Carnival attempted to emulate the Carnival tradition of Trinidad, providing the recently arrived Caribbean population with a social and creative outlet. As the Trinidadians paraded their Mas heritage around West London's streets, the Jamaicans quietly assembled their sound systems in the side streets and parks. The small scale of the event and the relaxed community atmosphere were reminiscent of a folk festival. It must have felt a thousand miles from the frequently dreary British summertime. With memories of home stirred by the music, food, smells, voices, dress and particularly the garish Mas tradition, thoughts of the oncoming long winter months would have been held at bay.

Trying Times

Carnival grew steadily over the next two decades, with attendance exceeding 100,000 and then approaching twice that. Tabloid front pages highlighted crimes such as pick pocketing and mugging and resented the growing resources needed to police the event. Complaints increasingly came from local residents fearing damage to their property or disruption caused by the crowds. Carnival repeatedly defied calls to ban, move or redefine the festival.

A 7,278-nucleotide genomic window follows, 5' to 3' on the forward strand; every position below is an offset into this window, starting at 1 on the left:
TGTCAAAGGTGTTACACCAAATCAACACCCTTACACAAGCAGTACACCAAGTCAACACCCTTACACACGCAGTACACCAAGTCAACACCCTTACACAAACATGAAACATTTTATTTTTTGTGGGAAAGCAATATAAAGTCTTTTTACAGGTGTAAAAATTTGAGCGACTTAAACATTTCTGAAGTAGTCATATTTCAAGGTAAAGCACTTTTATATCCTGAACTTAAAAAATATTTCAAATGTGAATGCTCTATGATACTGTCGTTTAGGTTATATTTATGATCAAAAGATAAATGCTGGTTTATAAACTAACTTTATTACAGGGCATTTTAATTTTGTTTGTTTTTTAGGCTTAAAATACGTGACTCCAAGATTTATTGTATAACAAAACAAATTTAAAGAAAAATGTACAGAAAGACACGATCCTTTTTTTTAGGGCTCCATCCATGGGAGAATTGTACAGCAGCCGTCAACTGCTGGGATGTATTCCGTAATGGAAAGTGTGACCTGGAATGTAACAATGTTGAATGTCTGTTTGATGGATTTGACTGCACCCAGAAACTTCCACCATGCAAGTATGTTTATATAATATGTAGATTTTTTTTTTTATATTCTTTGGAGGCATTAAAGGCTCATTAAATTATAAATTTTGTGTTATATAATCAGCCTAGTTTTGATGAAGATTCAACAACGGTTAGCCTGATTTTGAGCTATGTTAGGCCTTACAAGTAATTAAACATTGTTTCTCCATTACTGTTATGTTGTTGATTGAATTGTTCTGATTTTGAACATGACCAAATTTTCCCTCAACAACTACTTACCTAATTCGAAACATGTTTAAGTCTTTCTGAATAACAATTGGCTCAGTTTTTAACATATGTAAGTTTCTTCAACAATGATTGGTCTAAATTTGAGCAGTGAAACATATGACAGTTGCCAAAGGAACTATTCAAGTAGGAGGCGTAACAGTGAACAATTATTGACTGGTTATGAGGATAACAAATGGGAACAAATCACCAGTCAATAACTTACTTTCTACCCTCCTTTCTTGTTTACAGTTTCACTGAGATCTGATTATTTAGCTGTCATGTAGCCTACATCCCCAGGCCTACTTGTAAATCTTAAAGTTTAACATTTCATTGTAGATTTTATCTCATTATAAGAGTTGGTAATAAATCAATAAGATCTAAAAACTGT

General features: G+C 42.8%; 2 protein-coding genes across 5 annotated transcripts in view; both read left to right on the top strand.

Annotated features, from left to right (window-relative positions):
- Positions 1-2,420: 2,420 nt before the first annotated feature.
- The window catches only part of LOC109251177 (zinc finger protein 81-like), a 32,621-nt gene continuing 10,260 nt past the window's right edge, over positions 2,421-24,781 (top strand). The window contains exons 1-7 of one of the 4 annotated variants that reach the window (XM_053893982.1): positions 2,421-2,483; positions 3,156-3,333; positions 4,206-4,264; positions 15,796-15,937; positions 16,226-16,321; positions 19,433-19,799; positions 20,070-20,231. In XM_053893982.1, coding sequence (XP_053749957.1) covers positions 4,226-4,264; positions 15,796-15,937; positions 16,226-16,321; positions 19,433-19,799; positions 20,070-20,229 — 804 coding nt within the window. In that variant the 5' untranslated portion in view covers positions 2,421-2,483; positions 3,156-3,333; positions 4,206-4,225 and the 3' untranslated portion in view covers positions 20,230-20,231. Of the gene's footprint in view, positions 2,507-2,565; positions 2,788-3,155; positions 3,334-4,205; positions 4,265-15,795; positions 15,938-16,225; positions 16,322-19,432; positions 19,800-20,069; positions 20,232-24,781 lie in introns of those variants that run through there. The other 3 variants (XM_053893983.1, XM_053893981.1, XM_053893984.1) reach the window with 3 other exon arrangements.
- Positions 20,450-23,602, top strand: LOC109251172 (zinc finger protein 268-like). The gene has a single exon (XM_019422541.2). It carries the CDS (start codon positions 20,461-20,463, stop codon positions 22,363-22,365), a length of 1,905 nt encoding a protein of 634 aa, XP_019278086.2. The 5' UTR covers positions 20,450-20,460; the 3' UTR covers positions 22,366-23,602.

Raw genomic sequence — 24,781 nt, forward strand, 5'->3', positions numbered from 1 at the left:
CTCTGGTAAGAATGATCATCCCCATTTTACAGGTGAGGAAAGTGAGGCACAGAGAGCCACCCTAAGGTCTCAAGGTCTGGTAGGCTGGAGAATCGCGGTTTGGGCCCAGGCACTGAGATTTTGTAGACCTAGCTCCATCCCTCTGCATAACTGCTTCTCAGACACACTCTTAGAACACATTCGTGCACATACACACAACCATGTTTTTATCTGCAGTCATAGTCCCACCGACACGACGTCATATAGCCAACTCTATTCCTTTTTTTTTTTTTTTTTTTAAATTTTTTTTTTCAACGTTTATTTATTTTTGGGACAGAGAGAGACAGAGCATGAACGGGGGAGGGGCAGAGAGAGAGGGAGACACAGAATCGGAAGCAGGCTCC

The Carnival of 1976 saw ten times the number of police on duty compared to the previous year. Crowds rioted as the celebrations drew into evening resulting in 100 police and almost as many Carnival goers needing hospital treatment. "This was supposed to be about fun and love - not violence", said Mr Selwyn Baptiste, a member of the Notting Hill Carnival Development Committee. The following year's Carnival saw smaller skirmishes, with riot police being deployed late on Monday night. A scene from these events is immortalised by local band The Clash's album 'Black Market Clash' featuring a picture of a Rasta facing a line of police. The band member's experiences at that year's Carnival were the inspiration for the song "White Riot".

A Local Touchstone

The pictures that accompany this article are from the Carnivals of 1976 and 1977 - a heyday for nationalism across Europe. They highlight that the festival is more than just a celebration of the end of summer, designed for the minority to let their hair down. It has always been an important event for mobilising and motivating local communities: with a year of preparation by the few providing just two days of celebration for the many. This event is important as an outlet for the freedom of cultural expression and as a cosmopolitan merging of cultures. It is a truly London experience having a special place in the hearts and minds of many.

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